When an accomplished and celebrated novelist writes a biography, it is no small matter. The subject must be great indeed, to be the cause of such a deviation. In the case of Evelyn Waugh, the noble subject is none other than the great martyr Saint Edmund Campion.
Edmund Campion: A Life was written by Evelyn Waugh in 1935, only five years after converting to the Catholic Church, and won the Hawthornden Prize in 1936. This is clear in his writing, which displays the vibrancy and fervor rarely found outside recent converts to the one true faith.
This wonderful book is far more than a biography, far more than simply a glimpse into the life of this powerful martyr; it is a portrait, intricately woven, of the effects of the Protestant Reformation on English scholarship, politics, government, and religion. Indeed, Campion himself is merely a character in this sad story, one that shines with the light of hope and righteousness in a culture as confused and disoriented as the one in America today.
Like St. Thomas More, Edmund Campion was a man deeply rooted in English society, almost as in love with his country as he was with Christ. He was raised at Oxford, and quickly garnered the attention of not only his contemporaries, but Queen Elizabeth herself. Campion was a man that had everything going for him, every opportunity at his fingertips. But the truth is a persistent thing, and the more he studied, the more he came to know that the Catholic faith was the only place of truth. According to Percy Hutchison, author of the New York Times article “Evelyn Waugh's Life of Edmund Campion” in 1936 describes Campion’s situation, saying,
“He was devoted to his Queen. In every fiber of body and mind he was an Englishman. But he was of the opposite faith from the queen. His political allegiance could give whole-heartedly; his religious allegiance lay elsewhere.” (1)
The court of Queen Elizabeth could afford no such loyalties, let alone from within their ranks. So Campion left and joined the Jesuits.
He served his order in Europe, but as the persecutions of Catholics in England worsened, Campion was called by Rome to return to his native land to aid his beleaguered brethren in their plight, and did so knowing that it could only end in his suffering and death. Unlike so many of his contemporaries, Campion could not be swayed by the fickle yet tempting nuances of apostasy, dereliction, and conspiracy; no, he sought nothing but complete holiness and perfection. Waugh beautifully describes this, saying,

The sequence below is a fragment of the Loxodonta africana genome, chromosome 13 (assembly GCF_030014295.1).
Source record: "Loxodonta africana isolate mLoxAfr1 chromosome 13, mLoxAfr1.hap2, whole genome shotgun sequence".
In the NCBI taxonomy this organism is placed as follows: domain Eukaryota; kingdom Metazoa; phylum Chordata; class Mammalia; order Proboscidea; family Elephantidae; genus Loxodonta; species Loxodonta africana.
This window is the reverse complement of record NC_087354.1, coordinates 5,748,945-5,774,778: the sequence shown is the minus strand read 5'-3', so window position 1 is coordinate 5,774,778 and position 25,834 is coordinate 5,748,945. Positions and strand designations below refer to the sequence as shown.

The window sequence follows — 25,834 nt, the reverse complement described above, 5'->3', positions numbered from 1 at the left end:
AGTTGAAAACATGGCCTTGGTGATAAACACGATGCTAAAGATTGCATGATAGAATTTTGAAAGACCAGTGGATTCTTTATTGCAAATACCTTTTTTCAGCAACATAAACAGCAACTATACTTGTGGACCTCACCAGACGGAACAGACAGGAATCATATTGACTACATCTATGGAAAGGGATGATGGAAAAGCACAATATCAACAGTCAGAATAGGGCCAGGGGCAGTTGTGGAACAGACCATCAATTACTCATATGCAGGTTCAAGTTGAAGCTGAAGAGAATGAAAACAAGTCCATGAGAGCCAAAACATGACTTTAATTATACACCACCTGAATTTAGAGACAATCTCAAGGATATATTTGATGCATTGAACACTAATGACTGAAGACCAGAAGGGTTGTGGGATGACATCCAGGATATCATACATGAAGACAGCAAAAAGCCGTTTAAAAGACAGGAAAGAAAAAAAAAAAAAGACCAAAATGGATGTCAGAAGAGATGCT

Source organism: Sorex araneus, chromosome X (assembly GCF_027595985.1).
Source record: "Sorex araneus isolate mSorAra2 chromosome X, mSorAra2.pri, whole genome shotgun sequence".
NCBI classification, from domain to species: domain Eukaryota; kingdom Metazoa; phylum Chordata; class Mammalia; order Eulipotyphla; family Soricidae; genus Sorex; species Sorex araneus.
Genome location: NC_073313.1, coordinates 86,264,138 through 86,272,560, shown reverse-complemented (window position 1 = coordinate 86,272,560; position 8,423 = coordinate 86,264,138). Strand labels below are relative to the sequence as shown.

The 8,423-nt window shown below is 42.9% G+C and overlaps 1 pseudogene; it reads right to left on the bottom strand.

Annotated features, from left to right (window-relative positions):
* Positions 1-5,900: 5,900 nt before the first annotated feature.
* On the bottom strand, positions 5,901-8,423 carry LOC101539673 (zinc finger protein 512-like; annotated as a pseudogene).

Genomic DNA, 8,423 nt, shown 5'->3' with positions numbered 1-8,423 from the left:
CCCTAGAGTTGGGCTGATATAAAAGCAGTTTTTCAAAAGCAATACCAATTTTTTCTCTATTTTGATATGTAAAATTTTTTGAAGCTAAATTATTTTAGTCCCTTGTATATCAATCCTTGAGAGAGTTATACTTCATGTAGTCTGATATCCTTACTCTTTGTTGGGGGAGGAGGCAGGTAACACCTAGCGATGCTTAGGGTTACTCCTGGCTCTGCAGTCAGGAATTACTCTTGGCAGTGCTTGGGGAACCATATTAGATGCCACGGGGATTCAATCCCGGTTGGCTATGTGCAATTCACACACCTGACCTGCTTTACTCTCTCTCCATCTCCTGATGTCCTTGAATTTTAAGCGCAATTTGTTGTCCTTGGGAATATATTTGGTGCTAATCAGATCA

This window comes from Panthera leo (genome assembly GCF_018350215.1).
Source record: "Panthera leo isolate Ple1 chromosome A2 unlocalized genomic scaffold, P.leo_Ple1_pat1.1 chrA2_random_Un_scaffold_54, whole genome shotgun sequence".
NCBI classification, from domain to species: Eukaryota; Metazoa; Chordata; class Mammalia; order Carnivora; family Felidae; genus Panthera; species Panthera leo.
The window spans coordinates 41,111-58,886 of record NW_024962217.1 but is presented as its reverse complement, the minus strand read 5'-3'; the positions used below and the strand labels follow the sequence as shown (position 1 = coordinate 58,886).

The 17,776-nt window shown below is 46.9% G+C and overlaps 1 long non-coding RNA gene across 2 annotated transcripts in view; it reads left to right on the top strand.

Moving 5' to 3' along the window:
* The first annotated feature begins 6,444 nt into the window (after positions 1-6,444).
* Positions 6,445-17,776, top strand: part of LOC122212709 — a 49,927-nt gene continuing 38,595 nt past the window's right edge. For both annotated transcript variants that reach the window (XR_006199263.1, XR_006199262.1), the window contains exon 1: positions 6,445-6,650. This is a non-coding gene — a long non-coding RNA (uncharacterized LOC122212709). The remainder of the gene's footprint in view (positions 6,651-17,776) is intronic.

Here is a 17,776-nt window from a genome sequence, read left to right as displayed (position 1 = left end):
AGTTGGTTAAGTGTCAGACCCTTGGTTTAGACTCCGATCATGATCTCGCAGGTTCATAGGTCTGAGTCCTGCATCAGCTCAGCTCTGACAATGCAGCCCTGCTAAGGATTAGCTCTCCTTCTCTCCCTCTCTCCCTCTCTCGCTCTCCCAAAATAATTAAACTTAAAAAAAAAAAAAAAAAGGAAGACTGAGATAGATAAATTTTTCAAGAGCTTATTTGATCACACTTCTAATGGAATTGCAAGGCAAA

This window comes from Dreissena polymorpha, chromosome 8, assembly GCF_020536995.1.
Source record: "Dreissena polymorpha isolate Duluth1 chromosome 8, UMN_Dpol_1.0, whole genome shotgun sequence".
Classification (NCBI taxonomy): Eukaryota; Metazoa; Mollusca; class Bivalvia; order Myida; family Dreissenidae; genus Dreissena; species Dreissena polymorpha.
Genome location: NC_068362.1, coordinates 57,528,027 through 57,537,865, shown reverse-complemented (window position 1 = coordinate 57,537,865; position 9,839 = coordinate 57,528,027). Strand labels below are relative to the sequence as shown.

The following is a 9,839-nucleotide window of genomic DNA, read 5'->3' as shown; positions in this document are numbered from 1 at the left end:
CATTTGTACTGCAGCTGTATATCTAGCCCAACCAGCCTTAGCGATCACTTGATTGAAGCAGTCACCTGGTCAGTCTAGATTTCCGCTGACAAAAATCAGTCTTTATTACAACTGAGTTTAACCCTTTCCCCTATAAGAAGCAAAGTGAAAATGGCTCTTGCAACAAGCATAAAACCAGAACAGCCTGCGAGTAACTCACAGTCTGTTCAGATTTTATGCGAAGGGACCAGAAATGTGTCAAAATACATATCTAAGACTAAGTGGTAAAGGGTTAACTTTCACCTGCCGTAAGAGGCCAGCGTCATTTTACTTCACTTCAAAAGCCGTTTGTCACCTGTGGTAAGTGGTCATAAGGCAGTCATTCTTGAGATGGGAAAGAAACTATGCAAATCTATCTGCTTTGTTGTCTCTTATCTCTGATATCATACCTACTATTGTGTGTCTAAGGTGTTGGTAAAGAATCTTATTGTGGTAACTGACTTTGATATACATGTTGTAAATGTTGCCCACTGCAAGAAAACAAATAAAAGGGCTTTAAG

“In a world where everything was, by its nature, a makeshift and poor reflection of reality, why throw up so much that was excellent, in straining for a remote and perhaps unattainable perfection? It was an argument which might be—which was—accepted by countless decent people, then and later, but there was that in Campion that made him more than a decent person; an embryo in the womb of his being, maturing in darkness, invisible, barely stirring; the love of holiness, the need for sacrifice. He could not accept.” (39).
This effortlessly beautiful work of spiritual writing ought to be added to the canon of every young Catholic seeking to bring about the New Evangelization and make disciples of all nations. For our efforts will surely fail if we settle for excellence; only by the constant pursuit of the sacrificial fires of perfection, like Saint Edmund Campion, can we hope to be successful.
Hutchison, Percy. “Evelyn Waugh's Life of Edmund Campion.” New York Times. 5 January 1936. Web.
Waugh, Evelyn. Edmund Campion: A Life. Ignatius Press, 2007. Print.